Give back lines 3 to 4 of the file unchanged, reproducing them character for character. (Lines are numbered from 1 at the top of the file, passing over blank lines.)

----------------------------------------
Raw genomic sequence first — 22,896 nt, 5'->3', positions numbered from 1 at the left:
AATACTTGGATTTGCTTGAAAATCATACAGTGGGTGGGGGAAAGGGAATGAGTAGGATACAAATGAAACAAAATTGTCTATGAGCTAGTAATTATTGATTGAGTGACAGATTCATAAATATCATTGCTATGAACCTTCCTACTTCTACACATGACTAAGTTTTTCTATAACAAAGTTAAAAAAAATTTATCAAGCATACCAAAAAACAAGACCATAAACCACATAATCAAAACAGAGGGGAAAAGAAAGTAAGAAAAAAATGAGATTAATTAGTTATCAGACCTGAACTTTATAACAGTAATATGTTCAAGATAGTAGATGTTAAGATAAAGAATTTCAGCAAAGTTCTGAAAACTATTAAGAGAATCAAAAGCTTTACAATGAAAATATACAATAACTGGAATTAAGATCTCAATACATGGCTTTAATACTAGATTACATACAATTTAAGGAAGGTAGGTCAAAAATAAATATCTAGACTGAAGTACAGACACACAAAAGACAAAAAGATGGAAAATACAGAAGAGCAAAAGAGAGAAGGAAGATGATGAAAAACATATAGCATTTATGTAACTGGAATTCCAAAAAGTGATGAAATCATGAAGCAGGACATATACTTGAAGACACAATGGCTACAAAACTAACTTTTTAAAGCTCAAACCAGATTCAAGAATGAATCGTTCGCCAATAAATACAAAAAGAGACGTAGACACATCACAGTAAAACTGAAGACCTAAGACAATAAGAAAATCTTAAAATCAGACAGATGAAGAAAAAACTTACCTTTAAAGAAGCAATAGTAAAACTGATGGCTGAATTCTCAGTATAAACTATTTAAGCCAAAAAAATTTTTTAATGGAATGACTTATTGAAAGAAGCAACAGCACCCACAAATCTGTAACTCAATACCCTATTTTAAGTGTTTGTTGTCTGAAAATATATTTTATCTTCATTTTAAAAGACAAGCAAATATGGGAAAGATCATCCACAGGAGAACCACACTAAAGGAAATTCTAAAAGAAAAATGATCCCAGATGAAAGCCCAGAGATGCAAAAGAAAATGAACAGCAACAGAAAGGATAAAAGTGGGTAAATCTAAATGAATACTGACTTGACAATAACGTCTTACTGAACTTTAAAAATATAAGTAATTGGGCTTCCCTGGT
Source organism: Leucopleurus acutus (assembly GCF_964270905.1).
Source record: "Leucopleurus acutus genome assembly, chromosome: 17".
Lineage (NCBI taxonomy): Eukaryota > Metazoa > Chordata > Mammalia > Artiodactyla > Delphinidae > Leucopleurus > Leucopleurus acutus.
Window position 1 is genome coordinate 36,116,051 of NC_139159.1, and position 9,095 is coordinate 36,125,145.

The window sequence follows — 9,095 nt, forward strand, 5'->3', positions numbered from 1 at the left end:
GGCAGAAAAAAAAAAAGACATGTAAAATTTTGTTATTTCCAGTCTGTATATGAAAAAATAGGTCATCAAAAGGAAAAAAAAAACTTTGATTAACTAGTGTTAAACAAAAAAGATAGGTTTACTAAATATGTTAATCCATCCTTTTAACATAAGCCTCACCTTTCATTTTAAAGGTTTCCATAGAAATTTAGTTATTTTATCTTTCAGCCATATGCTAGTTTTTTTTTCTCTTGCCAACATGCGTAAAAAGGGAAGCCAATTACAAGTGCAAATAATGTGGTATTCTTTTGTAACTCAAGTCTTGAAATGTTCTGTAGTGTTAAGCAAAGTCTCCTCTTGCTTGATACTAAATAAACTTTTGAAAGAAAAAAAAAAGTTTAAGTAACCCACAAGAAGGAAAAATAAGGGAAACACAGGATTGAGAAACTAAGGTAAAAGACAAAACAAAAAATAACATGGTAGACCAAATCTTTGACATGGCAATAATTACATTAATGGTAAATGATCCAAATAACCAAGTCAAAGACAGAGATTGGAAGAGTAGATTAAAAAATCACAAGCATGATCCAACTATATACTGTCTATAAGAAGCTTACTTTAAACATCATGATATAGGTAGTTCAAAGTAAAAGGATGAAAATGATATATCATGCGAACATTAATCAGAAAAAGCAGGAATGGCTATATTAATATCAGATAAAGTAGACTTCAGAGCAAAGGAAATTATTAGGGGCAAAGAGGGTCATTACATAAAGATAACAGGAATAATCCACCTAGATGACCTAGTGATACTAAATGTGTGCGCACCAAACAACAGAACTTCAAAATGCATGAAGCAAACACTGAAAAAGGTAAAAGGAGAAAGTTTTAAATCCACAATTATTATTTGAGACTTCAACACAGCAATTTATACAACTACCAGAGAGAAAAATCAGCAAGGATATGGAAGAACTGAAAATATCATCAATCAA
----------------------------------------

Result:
Source organism: Leucopleurus acutus (assembly GCF_964270905.1).
Source record: "Leucopleurus acutus genome assembly, chromosome: 17".